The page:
Red tape is stalling classroom connectivity across the country. Read how.

The E-rate program was established in 1998 and has been successful in connecting 99% of our schools and libraries to basic Internet connections. Today, our schools need high-speed broadband and ubiquitous Wi-Fi. For that reason, the FCC took historic action in 2014 to modernize the E-rate program for today’s digital age.

E-rate Modernization in 2014

In July and again in December the FCC took great strides to update the E-rate program to help ensure that all K-12 classrooms in America are equipped to support digital learning.


July Vote

Connectivity goals of 1 Mbps per student of Internet access, wide area networks scalable to 10 Gbps per 1,000 students, and ubiquitous Wi-Fi means schools have clear broadband targets to support digital learning.

Funding for wireless means all schools will be eligible to take advantage of a $150 per student budget to improve Wi-Fi access.

Price transparency means increased negotiating power and lower prices for broadband access and network equipment.

Phase-out of legacy services like paging and voice means double the funding for broadband to support technology use in the classroom.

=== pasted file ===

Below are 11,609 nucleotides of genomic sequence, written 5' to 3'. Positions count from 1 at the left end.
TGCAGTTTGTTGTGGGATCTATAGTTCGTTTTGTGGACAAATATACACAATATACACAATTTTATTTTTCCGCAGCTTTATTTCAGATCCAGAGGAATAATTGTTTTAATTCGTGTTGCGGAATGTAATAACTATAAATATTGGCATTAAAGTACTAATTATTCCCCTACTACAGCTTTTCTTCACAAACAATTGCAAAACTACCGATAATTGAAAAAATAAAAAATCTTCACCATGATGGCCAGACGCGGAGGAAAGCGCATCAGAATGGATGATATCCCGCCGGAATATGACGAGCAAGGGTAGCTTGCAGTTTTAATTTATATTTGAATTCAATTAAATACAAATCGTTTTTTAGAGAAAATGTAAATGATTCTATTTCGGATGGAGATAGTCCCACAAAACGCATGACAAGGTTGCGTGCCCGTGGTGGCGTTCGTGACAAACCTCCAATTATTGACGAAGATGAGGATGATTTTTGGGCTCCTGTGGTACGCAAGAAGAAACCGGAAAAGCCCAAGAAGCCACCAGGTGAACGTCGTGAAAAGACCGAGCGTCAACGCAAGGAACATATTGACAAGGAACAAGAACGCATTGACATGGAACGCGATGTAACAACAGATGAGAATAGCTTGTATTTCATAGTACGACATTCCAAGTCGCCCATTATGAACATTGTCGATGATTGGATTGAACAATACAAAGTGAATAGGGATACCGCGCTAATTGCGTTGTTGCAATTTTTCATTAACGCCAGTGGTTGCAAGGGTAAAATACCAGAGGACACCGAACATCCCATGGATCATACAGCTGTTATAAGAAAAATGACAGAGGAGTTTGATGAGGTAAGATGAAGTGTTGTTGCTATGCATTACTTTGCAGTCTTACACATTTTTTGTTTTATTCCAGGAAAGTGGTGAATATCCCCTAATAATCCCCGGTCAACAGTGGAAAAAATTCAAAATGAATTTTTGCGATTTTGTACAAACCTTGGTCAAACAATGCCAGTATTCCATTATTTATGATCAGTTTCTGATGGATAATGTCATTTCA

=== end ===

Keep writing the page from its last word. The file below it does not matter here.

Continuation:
View FCC July E-rate Modernization Summary


December Vote

Funding for fiber means schools that do not have access to high-speed fiber can take advantage of new funds to build fiber.

Expanded competition and options means that schools will have more opportunities to lower their broadband costs.

Increased resources means that an additional $1.5 billion has been added to the program to account for growing bandwidth demand

View FCC December E-rate Modernization Summary

Using E-rate Open Data
to Improve K-12 Broadband

  • Catalyze federal, state, and district action to upgrade schools

  • Track progress toward connecting all schools to high-speed broadband — See 2016 State of the States

  • Improve affordability of broadband — See Compare & Connect K-12